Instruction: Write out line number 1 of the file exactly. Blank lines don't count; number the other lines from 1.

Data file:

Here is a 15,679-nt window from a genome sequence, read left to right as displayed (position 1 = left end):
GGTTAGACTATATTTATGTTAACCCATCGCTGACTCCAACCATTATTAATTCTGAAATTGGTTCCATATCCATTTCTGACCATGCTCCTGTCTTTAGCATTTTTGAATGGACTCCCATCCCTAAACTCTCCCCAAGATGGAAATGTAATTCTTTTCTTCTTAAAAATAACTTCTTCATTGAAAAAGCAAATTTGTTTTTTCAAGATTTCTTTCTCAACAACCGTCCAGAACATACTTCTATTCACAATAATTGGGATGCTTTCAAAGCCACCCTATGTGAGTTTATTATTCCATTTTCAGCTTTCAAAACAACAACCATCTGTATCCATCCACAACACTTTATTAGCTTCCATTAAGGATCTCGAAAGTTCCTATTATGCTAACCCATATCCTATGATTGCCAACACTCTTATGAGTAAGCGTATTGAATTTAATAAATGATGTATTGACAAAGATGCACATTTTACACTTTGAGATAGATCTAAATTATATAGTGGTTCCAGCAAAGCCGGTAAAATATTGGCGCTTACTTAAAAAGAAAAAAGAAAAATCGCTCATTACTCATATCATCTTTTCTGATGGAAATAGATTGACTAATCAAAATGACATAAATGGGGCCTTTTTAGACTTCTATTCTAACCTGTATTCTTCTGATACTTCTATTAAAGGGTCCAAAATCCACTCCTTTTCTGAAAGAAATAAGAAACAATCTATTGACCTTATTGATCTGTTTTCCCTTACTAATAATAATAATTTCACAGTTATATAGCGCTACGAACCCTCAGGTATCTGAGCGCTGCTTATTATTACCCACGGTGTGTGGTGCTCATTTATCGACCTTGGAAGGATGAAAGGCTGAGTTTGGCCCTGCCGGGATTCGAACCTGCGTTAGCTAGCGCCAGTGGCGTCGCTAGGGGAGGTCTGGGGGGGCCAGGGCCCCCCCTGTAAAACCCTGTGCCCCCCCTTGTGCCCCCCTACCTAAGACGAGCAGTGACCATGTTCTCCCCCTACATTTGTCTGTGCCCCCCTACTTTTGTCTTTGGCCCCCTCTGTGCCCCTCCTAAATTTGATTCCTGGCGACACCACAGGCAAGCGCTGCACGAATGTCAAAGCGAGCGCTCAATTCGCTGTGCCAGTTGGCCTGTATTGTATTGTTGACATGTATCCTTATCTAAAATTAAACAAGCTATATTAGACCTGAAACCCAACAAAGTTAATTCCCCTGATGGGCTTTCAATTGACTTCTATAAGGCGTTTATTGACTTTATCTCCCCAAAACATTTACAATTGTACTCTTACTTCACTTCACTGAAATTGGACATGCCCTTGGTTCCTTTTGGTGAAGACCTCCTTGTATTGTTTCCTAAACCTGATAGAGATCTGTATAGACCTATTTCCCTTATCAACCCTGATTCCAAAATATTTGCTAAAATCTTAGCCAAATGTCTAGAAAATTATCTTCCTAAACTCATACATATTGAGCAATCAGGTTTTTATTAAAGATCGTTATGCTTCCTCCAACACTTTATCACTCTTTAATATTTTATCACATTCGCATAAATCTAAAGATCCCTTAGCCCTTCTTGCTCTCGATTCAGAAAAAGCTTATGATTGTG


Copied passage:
Here is a 15,679-nt window from a genome sequence, read left to right as displayed (position 1 = left end):